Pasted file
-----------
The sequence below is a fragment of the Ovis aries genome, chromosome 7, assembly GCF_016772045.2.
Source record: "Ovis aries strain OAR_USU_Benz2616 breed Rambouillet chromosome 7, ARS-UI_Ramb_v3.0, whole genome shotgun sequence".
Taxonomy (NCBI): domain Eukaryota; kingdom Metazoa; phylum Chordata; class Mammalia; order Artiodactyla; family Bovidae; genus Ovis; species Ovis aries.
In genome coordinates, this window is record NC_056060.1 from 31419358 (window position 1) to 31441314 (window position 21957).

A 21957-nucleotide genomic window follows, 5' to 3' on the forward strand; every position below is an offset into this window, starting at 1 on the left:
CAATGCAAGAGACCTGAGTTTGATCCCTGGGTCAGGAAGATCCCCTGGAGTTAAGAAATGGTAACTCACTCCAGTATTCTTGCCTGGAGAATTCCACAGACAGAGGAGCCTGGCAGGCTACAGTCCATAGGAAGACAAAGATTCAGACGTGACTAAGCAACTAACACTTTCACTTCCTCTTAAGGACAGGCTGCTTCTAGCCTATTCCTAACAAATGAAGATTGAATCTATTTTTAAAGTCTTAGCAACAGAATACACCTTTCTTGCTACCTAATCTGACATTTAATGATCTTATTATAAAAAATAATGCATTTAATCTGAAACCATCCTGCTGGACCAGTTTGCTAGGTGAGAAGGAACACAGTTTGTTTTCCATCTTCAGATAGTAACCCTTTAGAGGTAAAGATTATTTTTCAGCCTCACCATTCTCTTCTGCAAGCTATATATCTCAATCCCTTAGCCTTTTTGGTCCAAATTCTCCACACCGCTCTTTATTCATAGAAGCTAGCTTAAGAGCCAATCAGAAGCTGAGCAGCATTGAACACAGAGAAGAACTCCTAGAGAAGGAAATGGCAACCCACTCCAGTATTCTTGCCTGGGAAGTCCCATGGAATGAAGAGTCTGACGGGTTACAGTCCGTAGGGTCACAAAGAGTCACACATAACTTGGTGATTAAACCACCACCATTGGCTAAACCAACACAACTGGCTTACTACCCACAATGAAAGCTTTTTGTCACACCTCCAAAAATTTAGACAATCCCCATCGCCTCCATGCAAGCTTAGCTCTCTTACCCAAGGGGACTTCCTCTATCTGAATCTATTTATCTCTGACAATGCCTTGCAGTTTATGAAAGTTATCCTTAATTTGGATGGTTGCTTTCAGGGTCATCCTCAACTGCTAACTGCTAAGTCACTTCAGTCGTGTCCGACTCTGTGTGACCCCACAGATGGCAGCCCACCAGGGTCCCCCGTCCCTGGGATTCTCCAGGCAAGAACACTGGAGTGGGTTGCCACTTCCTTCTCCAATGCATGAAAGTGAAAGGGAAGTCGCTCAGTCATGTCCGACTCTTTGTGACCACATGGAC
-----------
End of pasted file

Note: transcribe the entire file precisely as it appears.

The sequence below is a fragment of the Ovis aries genome, chromosome 7, assembly GCF_016772045.2.
Source record: "Ovis aries strain OAR_USU_Benz2616 breed Rambouillet chromosome 7, ARS-UI_Ramb_v3.0, whole genome shotgun sequence".
Taxonomy (NCBI): domain Eukaryota; kingdom Metazoa; phylum Chordata; class Mammalia; order Artiodactyla; family Bovidae; genus Ovis; species Ovis aries.
In genome coordinates, this window is record NC_056060.1 from 31419358 (window position 1) to 31441314 (window position 21957).

A 21957-nucleotide genomic window follows, 5' to 3' on the forward strand; every position below is an offset into this window, starting at 1 on the left:
CAATGCAAGAGACCTGAGTTTGATCCCTGGGTCAGGAAGATCCCCTGGAGTTAAGAAATGGTAACTCACTCCAGTATTCTTGCCTGGAGAATTCCACAGACAGAGGAGCCTGGCAGGCTACAGTCCATAGGAAGACAAAGATTCAGACGTGACTAAGCAACTAACACTTTCACTTCCTCTTAAGGACAGGCTGCTTCTAGCCTATTCCTAACAAATGAAGATTGAATCTATTTTTAAAGTCTTAGCAACAGAATACACCTTTCTTGCTACCTAATCTGACATTTAATGATCTTATTATAAAAAATAATGCATTTAATCTGAAACCATCCTGCTGGACCAGTTTGCTAGGTGAGAAGGAACACAGTTTGTTTTCCATCTTCAGATAGTAACCCTTTAGAGGTAAAGATTATTTTTCAGCCTCACCATTCTCTTCTGCAAGCTATATATCTCAATCCCTTAGCCTTTTTGGTCCAAATTCTCCACACCGCTCTTTATTCATAGAAGCTAGCTTAAGAGCCAATCAGAAGCTGAGCAGCATTGAACACAGAGAAGAACTCCTAGAGAAGGAAATGGCAACCCACTCCAGTATTCTTGCCTGGGAAGTCCCATGGAATGAAGAGTCTGACGGGTTACAGTCCGTAGGGTCACAAAGAGTCACACATAACTTGGTGATTAAACCACCACCATTGGCTAAACCAACACAACTGGCTTACTACCCACAATGAAAGCTTTTTGTCACACCTCCAAAAATTTAGACAATCCCCATCGCCTCCATGCAAGCTTAGCTCTCTTACCCAAGGGGACTTCCTCTATCTGAATCTATTTATCTCTGACAATGCCTTGCAGTTTATGAAAGTTATCCTTAATTTGGATGGTTGCTTTCAGGGTCATCCTCAACTGCTAACTGCTAAGTCACTTCAGTCGTGTCCGACTCTGTGTGACCCCACAGATGGCAGCCCACCAGGGTCCCCCGTCCCTGGGATTCTCCAGGCAAGAACACTGGAGTGGGTTGCCACTTCCTTCTCCAATGCATGAAAGTGAAAGGGAAGTCGCTCAGTCATGTCCGACTCTTTGTGACCACATGGAC